Phil Goff has managed to defy the critics and make himself relevant. His speech on ACC and his criticisms of National’s backroom deals with the Maori Party got praise and draw a contrast between Labour and Key’s government, with Labour on the right side of popular opinion.
It’s a nice piece of timing too. The public has begun to see John Key as a do nothing PM who is “relaxed” about everything and more interested in publicity shots than looking our for New Zealanders’ interests (he even joked on Sunrise earlier this week that he ought to be getting actor’s dues for his appearances). Rodney Hide’s confirmation that Key “doesn’t do anything” has probably been far more damaging than the media realised at first because it confirmed something people already suspected. Key’s lazy attitude, lack of control over his ministers, and inability to give straight answers is actually making him irrelevant – he’s not plotting the course of his own government. An excellent time, then, for Goff to reinvigorate his own leadership.
Labour needs to reconnect with the working class that created it. That means focusing on economic issues, rather than liberal social issues. Goff gets that. His recent performance has earned praise from the media for moving away from the social agenda that came to dominate, at least in the public eye, the 5th Labour:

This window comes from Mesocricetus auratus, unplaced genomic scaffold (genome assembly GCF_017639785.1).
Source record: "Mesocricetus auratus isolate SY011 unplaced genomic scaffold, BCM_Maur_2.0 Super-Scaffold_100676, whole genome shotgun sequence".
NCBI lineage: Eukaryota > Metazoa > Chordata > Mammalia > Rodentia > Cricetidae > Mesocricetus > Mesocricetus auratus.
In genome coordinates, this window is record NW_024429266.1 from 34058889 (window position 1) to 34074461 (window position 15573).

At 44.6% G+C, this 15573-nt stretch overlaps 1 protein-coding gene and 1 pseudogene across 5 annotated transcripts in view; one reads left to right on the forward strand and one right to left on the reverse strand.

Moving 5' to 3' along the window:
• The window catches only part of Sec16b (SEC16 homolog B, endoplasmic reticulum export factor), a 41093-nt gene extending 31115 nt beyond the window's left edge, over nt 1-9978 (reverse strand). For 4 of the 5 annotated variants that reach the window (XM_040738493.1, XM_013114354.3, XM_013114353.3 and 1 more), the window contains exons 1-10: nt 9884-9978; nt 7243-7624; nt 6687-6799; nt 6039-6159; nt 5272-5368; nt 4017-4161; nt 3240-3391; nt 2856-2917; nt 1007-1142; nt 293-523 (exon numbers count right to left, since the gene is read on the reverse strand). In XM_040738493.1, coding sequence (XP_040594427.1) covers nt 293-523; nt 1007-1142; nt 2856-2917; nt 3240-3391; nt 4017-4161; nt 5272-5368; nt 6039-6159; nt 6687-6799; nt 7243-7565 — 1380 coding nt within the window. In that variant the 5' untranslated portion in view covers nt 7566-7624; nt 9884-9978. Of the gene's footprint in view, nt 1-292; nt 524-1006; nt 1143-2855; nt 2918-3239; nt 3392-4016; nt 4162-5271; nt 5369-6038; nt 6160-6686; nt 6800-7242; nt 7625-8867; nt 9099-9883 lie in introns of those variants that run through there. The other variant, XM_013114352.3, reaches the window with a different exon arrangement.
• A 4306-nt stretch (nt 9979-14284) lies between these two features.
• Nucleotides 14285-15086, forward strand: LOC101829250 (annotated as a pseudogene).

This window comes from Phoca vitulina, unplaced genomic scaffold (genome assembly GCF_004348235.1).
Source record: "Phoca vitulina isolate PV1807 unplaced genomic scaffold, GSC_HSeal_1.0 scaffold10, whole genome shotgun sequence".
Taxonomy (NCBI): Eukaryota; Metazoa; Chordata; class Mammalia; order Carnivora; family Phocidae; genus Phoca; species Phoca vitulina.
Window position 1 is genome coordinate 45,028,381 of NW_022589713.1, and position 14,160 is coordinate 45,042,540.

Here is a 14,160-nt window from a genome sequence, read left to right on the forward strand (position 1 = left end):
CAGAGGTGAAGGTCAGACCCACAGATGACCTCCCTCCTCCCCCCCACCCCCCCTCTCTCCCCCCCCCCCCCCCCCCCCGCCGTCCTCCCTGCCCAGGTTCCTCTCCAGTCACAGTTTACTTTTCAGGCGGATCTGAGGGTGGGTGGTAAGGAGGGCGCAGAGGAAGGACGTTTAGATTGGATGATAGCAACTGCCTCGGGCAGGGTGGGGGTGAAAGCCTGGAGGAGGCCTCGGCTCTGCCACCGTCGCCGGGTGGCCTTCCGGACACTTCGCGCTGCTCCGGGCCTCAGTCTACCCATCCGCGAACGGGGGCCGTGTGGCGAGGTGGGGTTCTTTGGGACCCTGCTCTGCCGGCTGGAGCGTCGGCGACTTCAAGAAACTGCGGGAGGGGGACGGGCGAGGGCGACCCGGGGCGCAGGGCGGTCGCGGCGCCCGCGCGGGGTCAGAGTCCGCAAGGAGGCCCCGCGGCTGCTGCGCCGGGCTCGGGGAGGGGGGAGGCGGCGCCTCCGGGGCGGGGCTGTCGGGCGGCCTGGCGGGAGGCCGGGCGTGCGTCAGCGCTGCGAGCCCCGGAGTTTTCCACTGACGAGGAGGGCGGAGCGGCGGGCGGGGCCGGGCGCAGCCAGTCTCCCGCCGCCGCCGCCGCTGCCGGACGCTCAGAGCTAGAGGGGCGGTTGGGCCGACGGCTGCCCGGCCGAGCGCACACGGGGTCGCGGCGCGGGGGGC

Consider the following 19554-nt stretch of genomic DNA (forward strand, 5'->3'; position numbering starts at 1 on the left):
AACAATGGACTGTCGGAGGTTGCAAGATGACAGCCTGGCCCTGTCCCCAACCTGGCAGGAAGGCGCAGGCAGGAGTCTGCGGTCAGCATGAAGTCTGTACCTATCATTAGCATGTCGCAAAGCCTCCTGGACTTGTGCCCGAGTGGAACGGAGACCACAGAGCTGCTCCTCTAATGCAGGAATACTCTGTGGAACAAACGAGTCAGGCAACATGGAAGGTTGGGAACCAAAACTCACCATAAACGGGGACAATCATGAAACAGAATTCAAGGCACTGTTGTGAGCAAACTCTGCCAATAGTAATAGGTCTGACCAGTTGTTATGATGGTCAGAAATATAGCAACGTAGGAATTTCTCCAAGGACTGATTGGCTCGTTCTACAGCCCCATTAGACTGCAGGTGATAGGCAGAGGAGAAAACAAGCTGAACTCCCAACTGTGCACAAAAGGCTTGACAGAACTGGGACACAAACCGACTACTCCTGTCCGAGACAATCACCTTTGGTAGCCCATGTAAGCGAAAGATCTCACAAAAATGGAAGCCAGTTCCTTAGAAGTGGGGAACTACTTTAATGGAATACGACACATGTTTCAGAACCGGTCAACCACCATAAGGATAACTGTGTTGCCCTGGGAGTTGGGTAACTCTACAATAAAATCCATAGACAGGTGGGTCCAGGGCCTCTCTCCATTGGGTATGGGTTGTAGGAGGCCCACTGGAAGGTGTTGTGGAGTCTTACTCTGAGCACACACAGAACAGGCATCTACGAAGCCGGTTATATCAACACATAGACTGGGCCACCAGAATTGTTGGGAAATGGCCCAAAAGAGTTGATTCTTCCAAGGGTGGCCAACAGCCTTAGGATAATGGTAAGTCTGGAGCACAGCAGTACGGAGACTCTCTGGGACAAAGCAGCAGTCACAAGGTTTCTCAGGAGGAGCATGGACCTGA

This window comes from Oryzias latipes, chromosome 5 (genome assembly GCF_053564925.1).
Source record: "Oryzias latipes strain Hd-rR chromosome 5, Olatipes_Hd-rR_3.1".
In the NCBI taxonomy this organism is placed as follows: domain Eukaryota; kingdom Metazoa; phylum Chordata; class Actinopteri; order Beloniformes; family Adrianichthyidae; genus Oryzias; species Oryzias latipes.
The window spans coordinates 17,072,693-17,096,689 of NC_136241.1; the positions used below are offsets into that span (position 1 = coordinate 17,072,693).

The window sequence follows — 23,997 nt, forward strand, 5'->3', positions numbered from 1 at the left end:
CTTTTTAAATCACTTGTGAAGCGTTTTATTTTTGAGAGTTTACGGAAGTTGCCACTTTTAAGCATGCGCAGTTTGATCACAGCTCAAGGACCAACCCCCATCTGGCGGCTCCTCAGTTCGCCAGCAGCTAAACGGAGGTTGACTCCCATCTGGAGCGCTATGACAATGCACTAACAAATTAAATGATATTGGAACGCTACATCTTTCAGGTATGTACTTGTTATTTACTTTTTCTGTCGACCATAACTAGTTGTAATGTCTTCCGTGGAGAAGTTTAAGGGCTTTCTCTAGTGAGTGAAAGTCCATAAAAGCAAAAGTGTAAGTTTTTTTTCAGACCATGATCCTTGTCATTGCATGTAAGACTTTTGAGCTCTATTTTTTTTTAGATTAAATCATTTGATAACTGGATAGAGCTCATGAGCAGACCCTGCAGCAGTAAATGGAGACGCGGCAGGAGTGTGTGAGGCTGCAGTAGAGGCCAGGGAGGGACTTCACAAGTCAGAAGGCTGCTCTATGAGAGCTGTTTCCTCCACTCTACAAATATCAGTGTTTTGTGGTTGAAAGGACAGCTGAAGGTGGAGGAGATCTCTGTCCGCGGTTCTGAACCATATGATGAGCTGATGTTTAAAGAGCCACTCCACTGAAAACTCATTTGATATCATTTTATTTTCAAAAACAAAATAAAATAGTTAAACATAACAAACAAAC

Gower “a year to the day of taking over as Labour leader that Phil Goff finally got his first real “good on ya, mate” reaction from the public.”
C Espiner “if he can position himself as the friend of the worker who’s missing out while being collared with higher fees, he might just be able to drive some of those voters back home to Labour.”
I don’t read too much into polls this early in the election cycle, Goff and Labour will be happy to have gotten a boost in the lastest Roy Morgan – taking 4% off National and narrowing the gap by 8%. More importantly the confidence in government numbers are trending down.
People are tired of Key’s ‘all PR, no action’ style. If Goff can continue to give a voice to the real concerns of ordinary New Zealanders – unemployment, wages, a fair deal – he will create a stark contrast between himself and ‘Do Nothing John’, and the voters will keep coming back.